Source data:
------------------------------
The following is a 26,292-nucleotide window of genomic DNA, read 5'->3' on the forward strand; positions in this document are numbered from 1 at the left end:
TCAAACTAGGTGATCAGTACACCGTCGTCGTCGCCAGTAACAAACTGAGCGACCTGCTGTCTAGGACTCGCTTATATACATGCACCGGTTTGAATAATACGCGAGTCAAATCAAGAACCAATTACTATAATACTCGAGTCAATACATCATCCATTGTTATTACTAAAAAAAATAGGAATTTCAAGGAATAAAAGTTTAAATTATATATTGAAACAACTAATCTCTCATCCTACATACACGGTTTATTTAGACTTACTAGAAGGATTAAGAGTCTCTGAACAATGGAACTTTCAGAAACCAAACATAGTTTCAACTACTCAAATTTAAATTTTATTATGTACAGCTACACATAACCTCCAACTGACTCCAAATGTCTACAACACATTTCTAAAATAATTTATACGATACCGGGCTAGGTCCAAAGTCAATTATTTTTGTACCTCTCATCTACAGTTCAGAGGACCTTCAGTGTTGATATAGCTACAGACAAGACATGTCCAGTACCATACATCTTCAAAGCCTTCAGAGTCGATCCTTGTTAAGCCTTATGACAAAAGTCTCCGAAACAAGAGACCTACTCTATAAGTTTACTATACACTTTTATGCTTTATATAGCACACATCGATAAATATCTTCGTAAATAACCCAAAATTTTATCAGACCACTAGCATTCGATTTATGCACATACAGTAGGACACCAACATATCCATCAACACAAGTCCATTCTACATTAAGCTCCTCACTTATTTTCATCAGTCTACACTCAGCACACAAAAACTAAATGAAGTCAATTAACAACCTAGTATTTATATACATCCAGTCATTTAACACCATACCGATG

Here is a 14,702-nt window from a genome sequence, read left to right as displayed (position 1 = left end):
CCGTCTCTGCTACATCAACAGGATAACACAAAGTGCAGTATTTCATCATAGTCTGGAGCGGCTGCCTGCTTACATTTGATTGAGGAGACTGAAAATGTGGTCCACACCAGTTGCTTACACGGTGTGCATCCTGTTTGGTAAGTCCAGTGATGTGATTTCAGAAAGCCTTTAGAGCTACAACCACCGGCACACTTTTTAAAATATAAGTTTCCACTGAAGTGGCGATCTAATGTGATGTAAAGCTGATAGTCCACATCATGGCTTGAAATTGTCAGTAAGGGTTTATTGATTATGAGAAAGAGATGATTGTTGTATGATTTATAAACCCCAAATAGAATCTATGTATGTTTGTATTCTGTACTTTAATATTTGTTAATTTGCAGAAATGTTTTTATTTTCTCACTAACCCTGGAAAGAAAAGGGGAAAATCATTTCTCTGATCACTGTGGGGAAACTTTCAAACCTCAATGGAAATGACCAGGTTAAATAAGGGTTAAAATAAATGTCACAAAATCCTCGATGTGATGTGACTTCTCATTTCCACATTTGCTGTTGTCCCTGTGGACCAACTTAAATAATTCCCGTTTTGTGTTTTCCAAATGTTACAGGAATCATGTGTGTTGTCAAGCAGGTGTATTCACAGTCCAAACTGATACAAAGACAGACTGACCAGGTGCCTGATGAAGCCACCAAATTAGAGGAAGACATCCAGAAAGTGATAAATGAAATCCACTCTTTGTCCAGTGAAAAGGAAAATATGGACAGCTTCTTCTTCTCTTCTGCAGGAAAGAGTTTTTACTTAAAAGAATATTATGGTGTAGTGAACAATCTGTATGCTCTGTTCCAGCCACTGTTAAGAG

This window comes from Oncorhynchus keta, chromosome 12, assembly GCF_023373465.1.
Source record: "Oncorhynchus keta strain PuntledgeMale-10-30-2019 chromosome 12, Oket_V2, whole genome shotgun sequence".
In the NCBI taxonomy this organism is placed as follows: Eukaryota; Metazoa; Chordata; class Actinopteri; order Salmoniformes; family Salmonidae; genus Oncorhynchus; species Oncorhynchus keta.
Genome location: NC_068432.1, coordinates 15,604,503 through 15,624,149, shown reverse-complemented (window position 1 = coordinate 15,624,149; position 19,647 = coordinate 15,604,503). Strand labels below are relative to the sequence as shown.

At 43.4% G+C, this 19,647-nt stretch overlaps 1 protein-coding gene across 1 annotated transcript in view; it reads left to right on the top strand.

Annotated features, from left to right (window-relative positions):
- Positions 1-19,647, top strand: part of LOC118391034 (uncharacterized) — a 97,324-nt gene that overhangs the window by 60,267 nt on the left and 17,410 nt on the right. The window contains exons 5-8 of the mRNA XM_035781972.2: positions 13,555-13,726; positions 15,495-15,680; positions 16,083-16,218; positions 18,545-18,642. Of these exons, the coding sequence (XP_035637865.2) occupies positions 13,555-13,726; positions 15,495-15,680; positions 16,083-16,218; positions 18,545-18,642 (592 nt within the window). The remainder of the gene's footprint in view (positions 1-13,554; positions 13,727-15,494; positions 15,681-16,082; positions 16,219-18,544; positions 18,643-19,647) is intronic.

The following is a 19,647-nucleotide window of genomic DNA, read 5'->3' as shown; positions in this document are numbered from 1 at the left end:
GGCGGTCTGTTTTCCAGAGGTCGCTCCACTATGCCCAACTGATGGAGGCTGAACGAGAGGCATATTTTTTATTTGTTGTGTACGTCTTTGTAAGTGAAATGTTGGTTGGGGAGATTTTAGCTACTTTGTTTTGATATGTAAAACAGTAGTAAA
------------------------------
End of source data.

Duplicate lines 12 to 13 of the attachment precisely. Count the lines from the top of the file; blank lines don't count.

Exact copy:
The following is a 19,647-nucleotide window of genomic DNA, read 5'->3' as shown; positions in this document are numbered from 1 at the left end:
GGCGGTCTGTTTTCCAGAGGTCGCTCCACTATGCCCAACTGATGGAGGCTGAACGAGAGGCATATTTTTTATTTGTTGTGTACGTCTTTGTAAGTGAAATGTTGGTTGGGGAGATTTTAGCTACTTTGTTTTGATATGTAAAACAGTAGTAAA